By Gillian M. Cortez, September 25 2018; Business World


Image Credit to BWorldOnline

MALACAÑANG has asked that Senate Bill 1826 or the Security of Tenure (SoT) Bill be certified as urgent, following President Rodrigo R. Duterte’s commitment to abolish “endo,” an employment practice that denies workers a path to permanent status.

In a palace document dated Sept. 21, Mr. Duterte asked Senate President Vicente C. Sotto III to “certify the necessity of the immediate enactment” of the SOT Bill.

Malacañang added that the bill needs to pass to “strengthen workers’ security of tenure by prohibiting the prevalent practice of contractualization and labor-only contracting which continue to immerse our workers in a quagmire of poverty and underemployment.”

Mr. Sotto said in an interview with reporters that the chamber will push for the bill’s passage before Congress adjourns on Oct. 12.

“We’ll do our best to pass it by Oct. 11,” he said.

Sen. Emmanuel Joel J. Villanueva, who chairs the Committee on Labor, Employment and Human Resources Development, added: “We certainly need a law that will not only uphold our workers’ basic labor rights and restore dignity of work, but also a law that will promote quality employment without jeopardizing business operations but rather create more stable jobs for every Filipino.”

The Senator, who is also the author and principal sponsor of the bill, added that the SoT bill will address the interests of both the labor and business sectors.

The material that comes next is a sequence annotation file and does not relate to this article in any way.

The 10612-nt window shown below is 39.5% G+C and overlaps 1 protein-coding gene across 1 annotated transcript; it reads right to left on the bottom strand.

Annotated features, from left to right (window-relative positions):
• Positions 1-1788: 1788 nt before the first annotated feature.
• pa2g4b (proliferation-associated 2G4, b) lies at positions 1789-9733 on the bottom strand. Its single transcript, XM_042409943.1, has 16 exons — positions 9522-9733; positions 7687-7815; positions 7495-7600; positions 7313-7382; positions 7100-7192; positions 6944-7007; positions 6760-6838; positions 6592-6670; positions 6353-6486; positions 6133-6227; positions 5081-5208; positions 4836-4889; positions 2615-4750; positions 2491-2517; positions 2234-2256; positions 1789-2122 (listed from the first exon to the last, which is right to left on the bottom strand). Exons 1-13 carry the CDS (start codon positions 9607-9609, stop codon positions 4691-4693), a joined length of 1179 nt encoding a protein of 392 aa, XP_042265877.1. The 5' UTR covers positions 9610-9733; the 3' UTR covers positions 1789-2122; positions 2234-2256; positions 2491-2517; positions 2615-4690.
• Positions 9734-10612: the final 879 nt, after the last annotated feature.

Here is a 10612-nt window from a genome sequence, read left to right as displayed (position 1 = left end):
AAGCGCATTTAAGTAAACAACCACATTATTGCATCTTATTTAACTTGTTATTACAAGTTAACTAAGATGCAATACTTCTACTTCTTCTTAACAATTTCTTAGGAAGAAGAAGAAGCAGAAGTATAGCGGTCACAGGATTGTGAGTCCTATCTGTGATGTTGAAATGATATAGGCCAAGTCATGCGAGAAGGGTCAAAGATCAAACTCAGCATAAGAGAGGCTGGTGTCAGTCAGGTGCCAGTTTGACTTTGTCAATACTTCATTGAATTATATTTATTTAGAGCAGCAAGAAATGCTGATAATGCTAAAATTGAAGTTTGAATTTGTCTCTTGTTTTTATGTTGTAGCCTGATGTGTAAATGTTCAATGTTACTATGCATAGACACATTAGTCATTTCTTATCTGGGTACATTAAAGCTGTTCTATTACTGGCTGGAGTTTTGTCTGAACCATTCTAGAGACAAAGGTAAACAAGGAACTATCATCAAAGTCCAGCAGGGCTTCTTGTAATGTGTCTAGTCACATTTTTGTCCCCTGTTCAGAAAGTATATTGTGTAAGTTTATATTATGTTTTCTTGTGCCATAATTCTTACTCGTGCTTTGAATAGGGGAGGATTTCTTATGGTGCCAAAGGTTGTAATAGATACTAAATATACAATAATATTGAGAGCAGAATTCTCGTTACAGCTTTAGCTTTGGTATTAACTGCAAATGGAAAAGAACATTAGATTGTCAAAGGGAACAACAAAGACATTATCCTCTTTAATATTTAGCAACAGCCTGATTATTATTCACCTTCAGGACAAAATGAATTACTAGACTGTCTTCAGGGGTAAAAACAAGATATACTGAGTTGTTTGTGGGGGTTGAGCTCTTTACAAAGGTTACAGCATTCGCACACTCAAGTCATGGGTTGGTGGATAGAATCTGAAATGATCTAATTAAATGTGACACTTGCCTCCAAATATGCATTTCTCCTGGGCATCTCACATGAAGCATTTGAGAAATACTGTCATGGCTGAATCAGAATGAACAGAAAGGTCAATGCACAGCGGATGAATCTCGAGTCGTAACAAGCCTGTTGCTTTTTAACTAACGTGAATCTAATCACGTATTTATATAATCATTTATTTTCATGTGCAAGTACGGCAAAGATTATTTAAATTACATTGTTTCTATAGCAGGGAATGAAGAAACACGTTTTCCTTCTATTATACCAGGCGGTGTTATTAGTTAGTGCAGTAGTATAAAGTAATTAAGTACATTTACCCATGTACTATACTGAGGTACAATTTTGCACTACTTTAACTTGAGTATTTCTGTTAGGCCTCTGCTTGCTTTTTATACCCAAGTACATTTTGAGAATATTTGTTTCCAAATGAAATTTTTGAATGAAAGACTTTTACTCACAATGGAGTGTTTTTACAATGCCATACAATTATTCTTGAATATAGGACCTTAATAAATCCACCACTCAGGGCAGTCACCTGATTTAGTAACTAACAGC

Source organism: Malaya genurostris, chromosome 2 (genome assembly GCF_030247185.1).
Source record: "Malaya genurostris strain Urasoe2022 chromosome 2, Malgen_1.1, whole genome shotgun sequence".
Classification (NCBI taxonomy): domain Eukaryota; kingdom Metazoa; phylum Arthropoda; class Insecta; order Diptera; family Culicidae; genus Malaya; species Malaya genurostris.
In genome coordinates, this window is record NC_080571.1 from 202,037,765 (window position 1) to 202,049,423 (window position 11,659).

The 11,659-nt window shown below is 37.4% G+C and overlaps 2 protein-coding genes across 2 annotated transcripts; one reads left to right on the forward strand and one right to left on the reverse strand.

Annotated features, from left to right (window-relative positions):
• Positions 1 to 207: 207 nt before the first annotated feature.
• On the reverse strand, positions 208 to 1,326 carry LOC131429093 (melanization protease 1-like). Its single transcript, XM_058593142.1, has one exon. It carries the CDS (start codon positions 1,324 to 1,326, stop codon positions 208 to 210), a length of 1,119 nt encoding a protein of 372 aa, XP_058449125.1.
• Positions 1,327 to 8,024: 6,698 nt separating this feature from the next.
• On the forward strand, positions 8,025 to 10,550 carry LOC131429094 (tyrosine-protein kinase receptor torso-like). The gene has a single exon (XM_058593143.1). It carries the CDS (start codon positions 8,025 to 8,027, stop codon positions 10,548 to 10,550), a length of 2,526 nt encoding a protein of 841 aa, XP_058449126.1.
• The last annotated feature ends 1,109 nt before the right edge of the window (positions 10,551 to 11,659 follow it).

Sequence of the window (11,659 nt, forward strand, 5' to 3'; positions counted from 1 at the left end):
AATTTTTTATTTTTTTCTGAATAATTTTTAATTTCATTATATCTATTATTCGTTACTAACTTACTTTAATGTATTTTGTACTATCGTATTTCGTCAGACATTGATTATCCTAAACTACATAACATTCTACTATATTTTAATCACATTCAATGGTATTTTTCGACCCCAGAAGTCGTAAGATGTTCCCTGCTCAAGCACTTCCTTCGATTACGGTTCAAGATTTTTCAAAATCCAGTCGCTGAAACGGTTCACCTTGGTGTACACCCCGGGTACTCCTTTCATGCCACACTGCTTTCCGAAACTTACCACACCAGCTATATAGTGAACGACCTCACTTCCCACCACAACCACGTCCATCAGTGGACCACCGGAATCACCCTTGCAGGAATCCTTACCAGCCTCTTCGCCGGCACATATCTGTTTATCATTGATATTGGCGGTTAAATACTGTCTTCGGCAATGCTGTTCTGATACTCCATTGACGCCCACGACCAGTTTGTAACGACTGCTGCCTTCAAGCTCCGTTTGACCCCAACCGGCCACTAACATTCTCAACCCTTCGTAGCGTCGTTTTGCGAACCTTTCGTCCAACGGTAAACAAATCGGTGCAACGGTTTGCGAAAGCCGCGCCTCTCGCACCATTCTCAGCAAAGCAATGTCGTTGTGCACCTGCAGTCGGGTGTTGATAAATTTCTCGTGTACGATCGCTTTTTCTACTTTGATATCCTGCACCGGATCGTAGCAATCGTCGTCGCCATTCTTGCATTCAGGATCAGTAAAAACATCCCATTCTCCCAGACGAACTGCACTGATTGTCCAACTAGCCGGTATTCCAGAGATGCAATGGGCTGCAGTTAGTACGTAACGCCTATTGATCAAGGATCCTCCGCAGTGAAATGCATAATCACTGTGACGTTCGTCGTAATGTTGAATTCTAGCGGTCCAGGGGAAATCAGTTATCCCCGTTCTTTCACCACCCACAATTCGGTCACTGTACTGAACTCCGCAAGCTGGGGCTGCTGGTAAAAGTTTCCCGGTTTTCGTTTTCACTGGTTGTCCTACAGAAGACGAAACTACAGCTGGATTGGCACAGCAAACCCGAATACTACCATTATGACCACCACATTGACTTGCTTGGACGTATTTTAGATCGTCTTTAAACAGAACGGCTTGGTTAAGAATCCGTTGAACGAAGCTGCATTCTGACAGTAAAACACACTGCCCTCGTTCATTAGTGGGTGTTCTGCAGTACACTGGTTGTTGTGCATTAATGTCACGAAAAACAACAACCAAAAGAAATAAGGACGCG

Labor and Employment Secretary Silvestre H. Bello expressed the hope that the law will pass and be implemented promptly.

At a briefing on Tuesday, Mr. Bello said he has a personal timetable of October passage for the bill allowing it to be signed into law by December.

Labor Undersecretary Joel B. Maglunsod said in a chance interview on Tuesday that the move to certify the bill is “(a step forward).”

Nagkaisa Labor Coalition (NAGKAISA) Chairperson Jose Sonny G. Matula said the process of certification brings the sector closer to the goal of ending contractualization.

“It’s closer than it has ever been but we still have some work to do,” Mr. Matula, who is also the President of the Federation of Free Workers, said in a statement on Tuesday.

He added, “After more than two years, the Duterte administration has finally made a big step towards the fulfillment of a campaign promise.”

Associated Labor Unions — Trade Union Congress of the Philippines (ALU-TUCP) National Executive Vice-President Gerard R. Seno said in a press release, “The moment the SOT bill is enacted into law, there is now a chance for contractual workers to be included in the country’s growing economic growth.”

For his part, Employers Confederation of the Philippines Acting President Sergio R. Luis-Ortiz, Jr. stressed that the passage of this bill could effectively reduce the labor force, adding that employers will be deterred from hiring workers especially for high-demand periods like Christmas.

He added that eliminating contractualization will also put off current and potential foreign investments from the country.

“Many foreign investors are turned off (by the measure),” he said in a phone interview with BusinessWorld on Tuesday.

“You cannot (remove contractualization); we’ll be the only one in the world to do that,” he added, noting that the contracting of services not directly affecting the company’s business is a common global business practice. — Gillian M. Cortez